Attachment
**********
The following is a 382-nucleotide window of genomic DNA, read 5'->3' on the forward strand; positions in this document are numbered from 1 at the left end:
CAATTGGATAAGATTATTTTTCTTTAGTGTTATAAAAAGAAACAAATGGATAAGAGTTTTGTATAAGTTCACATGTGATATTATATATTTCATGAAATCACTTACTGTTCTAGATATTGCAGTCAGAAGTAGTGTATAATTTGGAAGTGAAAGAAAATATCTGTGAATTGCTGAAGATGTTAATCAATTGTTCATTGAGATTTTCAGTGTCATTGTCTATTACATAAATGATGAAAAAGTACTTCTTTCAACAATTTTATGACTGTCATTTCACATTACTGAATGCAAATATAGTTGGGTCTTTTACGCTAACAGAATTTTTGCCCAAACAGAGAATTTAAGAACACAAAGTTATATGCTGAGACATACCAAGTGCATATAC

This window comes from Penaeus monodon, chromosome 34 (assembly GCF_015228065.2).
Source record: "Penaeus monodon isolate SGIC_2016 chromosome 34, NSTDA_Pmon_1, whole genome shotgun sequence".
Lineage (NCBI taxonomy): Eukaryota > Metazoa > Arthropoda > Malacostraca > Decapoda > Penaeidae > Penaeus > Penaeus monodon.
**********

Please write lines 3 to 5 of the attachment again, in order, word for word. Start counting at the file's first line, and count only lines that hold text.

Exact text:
This window comes from Penaeus monodon, chromosome 34 (assembly GCF_015228065.2).
Source record: "Penaeus monodon isolate SGIC_2016 chromosome 34, NSTDA_Pmon_1, whole genome shotgun sequence".
Lineage (NCBI taxonomy): Eukaryota > Metazoa > Arthropoda > Malacostraca > Decapoda > Penaeidae > Penaeus > Penaeus monodon.